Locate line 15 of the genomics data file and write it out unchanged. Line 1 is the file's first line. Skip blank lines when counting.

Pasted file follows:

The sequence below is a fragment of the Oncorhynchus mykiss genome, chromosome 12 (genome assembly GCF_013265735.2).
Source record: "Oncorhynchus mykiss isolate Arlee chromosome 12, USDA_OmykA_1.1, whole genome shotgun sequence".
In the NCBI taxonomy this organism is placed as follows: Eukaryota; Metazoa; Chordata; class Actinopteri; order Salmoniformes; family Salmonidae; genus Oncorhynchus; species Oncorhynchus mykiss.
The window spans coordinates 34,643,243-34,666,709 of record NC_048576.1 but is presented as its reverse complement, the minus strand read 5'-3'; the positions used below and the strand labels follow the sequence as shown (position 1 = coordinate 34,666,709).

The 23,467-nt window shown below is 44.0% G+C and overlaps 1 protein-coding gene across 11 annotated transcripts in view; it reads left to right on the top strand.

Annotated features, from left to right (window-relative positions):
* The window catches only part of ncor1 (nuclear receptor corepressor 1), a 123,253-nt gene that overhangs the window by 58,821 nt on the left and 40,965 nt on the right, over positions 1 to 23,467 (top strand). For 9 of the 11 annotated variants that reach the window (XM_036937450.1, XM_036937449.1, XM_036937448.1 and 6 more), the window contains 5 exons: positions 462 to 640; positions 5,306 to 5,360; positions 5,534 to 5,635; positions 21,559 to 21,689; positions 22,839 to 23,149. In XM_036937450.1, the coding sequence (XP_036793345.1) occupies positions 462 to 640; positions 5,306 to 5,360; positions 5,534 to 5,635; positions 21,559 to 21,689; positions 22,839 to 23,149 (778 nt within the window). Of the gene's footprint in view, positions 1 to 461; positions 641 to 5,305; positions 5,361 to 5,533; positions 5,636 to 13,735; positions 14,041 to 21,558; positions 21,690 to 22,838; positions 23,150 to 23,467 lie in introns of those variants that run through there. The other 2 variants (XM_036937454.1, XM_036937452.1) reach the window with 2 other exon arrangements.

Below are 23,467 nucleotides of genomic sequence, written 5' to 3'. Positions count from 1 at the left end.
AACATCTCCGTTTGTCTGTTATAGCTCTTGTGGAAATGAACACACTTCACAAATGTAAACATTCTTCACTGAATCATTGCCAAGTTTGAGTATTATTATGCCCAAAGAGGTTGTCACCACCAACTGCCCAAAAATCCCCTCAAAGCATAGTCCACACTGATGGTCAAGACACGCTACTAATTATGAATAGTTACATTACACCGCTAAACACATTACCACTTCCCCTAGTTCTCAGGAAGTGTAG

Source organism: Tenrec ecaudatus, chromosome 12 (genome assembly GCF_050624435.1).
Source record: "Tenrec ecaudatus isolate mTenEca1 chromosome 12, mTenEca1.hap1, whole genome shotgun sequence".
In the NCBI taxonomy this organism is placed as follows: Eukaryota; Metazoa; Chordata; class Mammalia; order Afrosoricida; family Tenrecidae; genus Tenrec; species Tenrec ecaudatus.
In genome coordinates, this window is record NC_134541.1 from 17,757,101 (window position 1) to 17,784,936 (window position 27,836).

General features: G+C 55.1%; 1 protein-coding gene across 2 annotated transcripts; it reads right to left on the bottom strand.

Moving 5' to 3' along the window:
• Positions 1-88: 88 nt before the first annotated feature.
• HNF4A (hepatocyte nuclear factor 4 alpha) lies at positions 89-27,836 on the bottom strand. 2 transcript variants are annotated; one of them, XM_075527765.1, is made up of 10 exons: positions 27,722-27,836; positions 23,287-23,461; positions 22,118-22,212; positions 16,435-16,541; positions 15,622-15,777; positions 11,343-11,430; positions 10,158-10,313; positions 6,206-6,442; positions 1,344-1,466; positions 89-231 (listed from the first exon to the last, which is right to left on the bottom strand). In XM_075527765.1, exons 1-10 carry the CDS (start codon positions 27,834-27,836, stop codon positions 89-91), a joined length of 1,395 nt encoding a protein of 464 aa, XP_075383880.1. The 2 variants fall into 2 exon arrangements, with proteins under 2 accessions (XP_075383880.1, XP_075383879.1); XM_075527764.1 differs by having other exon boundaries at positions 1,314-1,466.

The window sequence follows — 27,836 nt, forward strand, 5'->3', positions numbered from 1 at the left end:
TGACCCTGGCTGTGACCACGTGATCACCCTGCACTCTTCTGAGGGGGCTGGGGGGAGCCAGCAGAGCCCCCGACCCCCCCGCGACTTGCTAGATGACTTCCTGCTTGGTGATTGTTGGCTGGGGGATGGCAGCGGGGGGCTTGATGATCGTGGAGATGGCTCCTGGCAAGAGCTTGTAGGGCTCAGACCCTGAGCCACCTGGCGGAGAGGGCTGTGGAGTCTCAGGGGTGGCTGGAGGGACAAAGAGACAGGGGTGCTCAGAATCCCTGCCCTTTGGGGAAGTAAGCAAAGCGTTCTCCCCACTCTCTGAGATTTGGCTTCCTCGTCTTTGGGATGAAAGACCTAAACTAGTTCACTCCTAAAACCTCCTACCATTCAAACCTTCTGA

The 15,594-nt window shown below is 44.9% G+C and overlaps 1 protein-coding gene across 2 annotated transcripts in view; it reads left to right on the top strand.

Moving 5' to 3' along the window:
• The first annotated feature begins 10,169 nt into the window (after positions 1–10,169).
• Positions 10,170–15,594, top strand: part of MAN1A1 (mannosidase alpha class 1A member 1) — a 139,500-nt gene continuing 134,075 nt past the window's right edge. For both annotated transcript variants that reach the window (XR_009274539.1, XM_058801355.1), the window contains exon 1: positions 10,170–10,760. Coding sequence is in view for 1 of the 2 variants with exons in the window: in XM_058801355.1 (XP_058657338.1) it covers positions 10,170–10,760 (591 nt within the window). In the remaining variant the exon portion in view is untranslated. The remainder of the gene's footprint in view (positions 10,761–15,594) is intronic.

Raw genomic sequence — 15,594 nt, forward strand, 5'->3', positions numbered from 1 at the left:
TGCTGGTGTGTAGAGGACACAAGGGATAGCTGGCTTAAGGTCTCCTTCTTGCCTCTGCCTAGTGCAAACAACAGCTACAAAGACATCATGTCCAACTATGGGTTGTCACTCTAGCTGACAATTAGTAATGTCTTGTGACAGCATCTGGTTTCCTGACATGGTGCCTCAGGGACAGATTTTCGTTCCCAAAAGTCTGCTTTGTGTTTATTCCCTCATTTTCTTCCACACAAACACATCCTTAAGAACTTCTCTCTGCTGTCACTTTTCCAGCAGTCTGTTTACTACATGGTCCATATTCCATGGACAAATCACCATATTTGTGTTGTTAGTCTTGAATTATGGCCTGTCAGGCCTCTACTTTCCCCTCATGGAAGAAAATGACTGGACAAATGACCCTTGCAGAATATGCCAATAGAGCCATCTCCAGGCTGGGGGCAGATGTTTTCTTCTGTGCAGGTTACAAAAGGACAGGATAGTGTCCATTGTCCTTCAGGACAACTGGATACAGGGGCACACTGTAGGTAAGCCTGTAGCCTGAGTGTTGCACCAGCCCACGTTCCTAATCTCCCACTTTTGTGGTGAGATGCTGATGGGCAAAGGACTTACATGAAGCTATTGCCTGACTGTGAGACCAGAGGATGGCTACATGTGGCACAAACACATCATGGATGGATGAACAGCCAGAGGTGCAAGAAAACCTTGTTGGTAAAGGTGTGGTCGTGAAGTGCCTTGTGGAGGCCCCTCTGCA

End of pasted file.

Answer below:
Moving 5' to 3' along the window: